McCoy: Bell ejected as Reds drop third straight to Cubs and fall out of first place

Elly De La Cruz bashed the first pitch of Thursday night’s game 424 feet into Wrigley Field’s left-field seats, and it looked as if the Cincinnati Reds were ready to make a statement.

It was a wasted effort as the Chicago Cubs posted a 5-3 win, knocking the Reds out of first place.

The Milwaukee Brewers annihilated the Pittsburgh Pirates, 14-1, to take a half-game lead over the Reds in the National League Central.

And the Cubs, winner of the last three of the four-game series and 11 of their last 13, are two games behind the Reds.

After the Reds won the first game, 6-5, the Cubs won the final three by 20-9, 16-6 and 5-3. The 46 runs scored by the Cubs tied their franchise record for four games, set in 1961.

The game turned in the third inning, probably the ugliest half-inning of the season for the Reds.

The Cubs tied it, 1-1, in the bottom of the first on back-to-back doubles by Nico Hoerner and Ian Happ off Reds starter Luke Weaver.

Then came the most bizarre inning imaginable. The Cubs batted around, but they didn’t really bat around, they walked around.

Nine batters came to the plate, but only one hit safely. Weaver walked four, including two with the bases loaded to force in two runs.

And the inning started out just fine for Weaver. He retired the first two and he struck out the third hitter, which should have ended the inning.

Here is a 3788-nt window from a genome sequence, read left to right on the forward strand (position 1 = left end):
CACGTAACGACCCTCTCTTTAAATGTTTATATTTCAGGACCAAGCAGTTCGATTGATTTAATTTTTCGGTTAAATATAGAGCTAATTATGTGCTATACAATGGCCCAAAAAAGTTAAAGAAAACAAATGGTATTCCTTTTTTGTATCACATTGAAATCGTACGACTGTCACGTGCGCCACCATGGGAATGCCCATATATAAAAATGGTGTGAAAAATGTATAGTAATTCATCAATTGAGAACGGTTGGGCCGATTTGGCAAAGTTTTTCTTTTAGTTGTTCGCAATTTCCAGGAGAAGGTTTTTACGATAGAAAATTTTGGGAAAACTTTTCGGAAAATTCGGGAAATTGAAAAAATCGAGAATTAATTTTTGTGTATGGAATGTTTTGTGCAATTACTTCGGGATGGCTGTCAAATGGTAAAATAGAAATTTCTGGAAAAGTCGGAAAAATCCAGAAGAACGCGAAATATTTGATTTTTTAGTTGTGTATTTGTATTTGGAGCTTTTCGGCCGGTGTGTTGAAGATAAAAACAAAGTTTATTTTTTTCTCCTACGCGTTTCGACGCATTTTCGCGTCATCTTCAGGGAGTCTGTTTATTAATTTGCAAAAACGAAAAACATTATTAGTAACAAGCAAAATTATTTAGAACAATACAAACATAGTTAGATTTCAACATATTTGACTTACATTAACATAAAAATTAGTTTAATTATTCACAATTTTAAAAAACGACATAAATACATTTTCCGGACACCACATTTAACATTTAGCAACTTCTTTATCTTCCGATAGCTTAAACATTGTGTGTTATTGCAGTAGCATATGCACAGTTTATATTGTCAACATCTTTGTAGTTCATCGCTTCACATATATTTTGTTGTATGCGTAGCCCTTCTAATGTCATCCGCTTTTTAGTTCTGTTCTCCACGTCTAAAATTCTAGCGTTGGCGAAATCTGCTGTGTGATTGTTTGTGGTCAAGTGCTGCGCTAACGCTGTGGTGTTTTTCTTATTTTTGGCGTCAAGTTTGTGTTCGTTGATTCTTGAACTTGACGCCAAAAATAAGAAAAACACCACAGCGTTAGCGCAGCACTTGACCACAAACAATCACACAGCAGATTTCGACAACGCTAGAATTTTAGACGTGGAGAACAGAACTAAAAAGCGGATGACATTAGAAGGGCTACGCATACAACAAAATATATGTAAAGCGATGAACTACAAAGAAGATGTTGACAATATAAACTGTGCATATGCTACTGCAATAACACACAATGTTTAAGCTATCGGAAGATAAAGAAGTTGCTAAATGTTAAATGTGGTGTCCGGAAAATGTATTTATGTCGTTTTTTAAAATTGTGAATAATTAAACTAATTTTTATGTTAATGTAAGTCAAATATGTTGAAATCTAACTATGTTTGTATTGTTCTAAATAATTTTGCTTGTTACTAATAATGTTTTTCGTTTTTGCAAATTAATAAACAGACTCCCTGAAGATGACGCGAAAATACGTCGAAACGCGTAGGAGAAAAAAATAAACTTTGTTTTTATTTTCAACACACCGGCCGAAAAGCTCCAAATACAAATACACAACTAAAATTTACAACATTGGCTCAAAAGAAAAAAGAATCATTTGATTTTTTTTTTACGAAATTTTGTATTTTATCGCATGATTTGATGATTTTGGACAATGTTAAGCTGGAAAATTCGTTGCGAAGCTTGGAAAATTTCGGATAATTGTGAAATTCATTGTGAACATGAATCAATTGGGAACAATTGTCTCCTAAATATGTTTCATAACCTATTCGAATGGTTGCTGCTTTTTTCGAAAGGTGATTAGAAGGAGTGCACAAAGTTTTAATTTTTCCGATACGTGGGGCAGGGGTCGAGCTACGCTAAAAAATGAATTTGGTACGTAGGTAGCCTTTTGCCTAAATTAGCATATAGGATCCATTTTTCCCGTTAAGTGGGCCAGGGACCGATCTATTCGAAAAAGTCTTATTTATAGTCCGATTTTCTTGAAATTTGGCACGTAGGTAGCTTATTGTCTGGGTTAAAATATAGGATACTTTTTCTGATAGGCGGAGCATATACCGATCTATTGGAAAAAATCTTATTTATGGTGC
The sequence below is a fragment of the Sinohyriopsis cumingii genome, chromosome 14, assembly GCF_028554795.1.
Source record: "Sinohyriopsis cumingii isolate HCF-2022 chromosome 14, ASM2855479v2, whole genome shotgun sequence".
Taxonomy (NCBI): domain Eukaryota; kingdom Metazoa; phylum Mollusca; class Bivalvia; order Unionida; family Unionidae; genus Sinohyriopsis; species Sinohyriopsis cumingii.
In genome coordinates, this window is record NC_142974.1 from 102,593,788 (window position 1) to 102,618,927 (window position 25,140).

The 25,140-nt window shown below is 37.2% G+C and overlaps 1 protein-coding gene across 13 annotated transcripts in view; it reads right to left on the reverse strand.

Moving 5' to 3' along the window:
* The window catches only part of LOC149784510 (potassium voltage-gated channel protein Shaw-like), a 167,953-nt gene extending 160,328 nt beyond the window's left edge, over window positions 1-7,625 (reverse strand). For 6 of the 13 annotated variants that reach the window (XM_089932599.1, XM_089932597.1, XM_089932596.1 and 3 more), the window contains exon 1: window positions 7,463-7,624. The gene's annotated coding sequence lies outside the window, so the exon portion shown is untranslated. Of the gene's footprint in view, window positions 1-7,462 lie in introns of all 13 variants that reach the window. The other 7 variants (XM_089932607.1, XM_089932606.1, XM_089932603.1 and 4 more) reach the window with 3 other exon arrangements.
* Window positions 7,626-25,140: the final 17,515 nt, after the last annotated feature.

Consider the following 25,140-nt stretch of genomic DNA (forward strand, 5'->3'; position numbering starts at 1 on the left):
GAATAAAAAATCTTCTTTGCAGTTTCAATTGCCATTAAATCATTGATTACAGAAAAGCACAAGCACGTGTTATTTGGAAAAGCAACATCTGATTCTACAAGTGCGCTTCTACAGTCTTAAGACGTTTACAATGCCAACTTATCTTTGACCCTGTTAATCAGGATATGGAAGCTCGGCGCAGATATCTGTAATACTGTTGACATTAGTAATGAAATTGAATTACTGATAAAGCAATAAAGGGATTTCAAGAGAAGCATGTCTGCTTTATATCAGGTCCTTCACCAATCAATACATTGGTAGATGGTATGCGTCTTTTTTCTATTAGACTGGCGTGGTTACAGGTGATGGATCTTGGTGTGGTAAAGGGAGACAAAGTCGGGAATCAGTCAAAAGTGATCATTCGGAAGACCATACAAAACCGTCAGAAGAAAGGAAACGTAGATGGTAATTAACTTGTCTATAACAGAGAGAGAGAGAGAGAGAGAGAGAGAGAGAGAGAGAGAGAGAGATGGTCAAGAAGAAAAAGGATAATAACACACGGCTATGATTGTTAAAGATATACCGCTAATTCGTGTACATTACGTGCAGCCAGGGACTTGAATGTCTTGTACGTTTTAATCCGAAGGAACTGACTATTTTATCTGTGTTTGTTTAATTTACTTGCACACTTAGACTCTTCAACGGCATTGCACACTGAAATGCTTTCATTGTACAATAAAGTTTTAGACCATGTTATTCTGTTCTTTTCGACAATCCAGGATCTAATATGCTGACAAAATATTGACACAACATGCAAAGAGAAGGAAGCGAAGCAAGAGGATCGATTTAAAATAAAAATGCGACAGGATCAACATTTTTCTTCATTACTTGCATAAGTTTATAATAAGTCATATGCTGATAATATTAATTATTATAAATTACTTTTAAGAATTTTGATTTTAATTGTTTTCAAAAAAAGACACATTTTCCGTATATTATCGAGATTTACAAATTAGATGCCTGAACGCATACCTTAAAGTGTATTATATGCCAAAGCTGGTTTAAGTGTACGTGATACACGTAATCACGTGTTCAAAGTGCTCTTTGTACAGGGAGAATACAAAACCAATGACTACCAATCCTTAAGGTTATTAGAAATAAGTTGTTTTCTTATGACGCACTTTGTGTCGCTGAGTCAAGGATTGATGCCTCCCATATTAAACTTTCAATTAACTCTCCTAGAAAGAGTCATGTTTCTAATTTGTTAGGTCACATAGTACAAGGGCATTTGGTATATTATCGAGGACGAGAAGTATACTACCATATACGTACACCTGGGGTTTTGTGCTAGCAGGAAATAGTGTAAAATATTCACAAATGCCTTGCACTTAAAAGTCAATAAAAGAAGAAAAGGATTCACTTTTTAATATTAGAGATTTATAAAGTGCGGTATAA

But the ball was in the dirt on Hoerner’s strike-three swing and eluded catcher Luke Maile, enabling Hoerner to sprint to first base.

Weaver then walked Happ. Cody Bellinger singled for a run, the only hit of the inning, giving the Cubs a 2-1 lead.

Weaver then walked Dansby Swanson to fill the bases and walked Christopher Morel on a full count (3-1) and walked Jeimer Candelario on a full count (4-1),

Plate umpire Derek Thomas called a tight strike zone all night, for both sides, and anything just off the plate was a ball.

Reds manager David Bell didn’t agree. When Thomas called ball four on Candelario, Bell sprinted from the dugout and was immediately ejected, but made certain Thomas could smell his breath in a face-to-face encounter.

The Reds left the bases loaded in the second when TJ Friedl grounded to short.

They got their leadoff hitter on base in the third when Matt McLain singled and stole second, but the next three Reds made outs and McLain never vacated second base.

They scored in the fourth on Christian Encarnacion’s single and a single by Will Benson that sent CES to third. He scored, but it was on a double play hit by Maile.

Spencer Steer led off the sixth with a double, knocking out Cubs starter Jameson Taillon, but relief pitcher Mark Leiter Jr., struck out Joey Votto on three pitches, hit Encarnacion-Strand with a pitch, putting two runners on, then struck out Benson on three pitches and ended the inning on a ground ball from Maile.

It stayed 4-2 until Spencer Steer homered, his 17th, in the eighth inning, drawing the Reds to within one, 4-3.

But the Cubs, dormant since the walk-a-thon in the third, added a run in the bottom of the eighth against Fernando Cruz on leadoff hitter Swanson’s double, Candelario’s single and a sacrifice fly by Yan Gomes.

The Reds had only two hits over the last five innings against the Chicago bullpen and they struck out 14 times. They struck out nine times over the final four innings and Julian Merryweather struck out the side in the seventh.

The Reds were 0 for 8 with runners in scoring position and stranded seven.

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